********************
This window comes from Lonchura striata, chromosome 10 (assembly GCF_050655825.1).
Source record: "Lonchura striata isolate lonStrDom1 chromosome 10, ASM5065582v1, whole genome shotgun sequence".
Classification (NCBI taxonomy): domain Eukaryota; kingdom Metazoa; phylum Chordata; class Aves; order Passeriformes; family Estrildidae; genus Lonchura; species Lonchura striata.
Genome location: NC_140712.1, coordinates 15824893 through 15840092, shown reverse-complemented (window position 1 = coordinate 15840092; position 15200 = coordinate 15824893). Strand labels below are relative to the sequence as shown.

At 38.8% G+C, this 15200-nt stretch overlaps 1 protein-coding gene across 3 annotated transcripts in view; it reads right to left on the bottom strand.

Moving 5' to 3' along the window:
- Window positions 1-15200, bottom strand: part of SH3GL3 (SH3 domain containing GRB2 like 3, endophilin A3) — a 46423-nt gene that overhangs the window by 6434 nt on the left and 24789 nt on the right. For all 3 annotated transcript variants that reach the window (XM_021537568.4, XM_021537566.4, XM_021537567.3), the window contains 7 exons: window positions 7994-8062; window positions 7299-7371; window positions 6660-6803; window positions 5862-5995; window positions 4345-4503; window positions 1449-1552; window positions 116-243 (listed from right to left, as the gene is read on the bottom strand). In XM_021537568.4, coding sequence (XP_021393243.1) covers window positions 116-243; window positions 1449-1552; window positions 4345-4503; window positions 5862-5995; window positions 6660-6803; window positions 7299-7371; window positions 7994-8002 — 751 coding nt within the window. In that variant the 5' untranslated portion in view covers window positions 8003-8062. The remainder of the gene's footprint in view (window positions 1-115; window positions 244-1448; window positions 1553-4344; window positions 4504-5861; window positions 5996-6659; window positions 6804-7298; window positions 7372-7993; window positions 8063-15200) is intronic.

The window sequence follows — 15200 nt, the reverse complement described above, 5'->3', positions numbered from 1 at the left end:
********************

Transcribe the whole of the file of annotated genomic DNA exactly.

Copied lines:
This window comes from Lonchura striata, chromosome 10 (assembly GCF_050655825.1).
Source record: "Lonchura striata isolate lonStrDom1 chromosome 10, ASM5065582v1, whole genome shotgun sequence".
Classification (NCBI taxonomy): domain Eukaryota; kingdom Metazoa; phylum Chordata; class Aves; order Passeriformes; family Estrildidae; genus Lonchura; species Lonchura striata.
Genome location: NC_140712.1, coordinates 15824893 through 15840092, shown reverse-complemented (window position 1 = coordinate 15840092; position 15200 = coordinate 15824893). Strand labels below are relative to the sequence as shown.

At 38.8% G+C, this 15200-nt stretch overlaps 1 protein-coding gene across 3 annotated transcripts in view; it reads right to left on the bottom strand.

Moving 5' to 3' along the window:
- Window positions 1-15200, bottom strand: part of SH3GL3 (SH3 domain containing GRB2 like 3, endophilin A3) — a 46423-nt gene that overhangs the window by 6434 nt on the left and 24789 nt on the right. For all 3 annotated transcript variants that reach the window (XM_021537568.4, XM_021537566.4, XM_021537567.3), the window contains 7 exons: window positions 7994-8062; window positions 7299-7371; window positions 6660-6803; window positions 5862-5995; window positions 4345-4503; window positions 1449-1552; window positions 116-243 (listed from right to left, as the gene is read on the bottom strand). In XM_021537568.4, coding sequence (XP_021393243.1) covers window positions 116-243; window positions 1449-1552; window positions 4345-4503; window positions 5862-5995; window positions 6660-6803; window positions 7299-7371; window positions 7994-8002 — 751 coding nt within the window. In that variant the 5' untranslated portion in view covers window positions 8003-8062. The remainder of the gene's footprint in view (window positions 1-115; window positions 244-1448; window positions 1553-4344; window positions 4504-5861; window positions 5996-6659; window positions 6804-7298; window positions 7372-7993; window positions 8063-15200) is intronic.

The window sequence follows — 15200 nt, the reverse complement described above, 5'->3', positions numbered from 1 at the left end: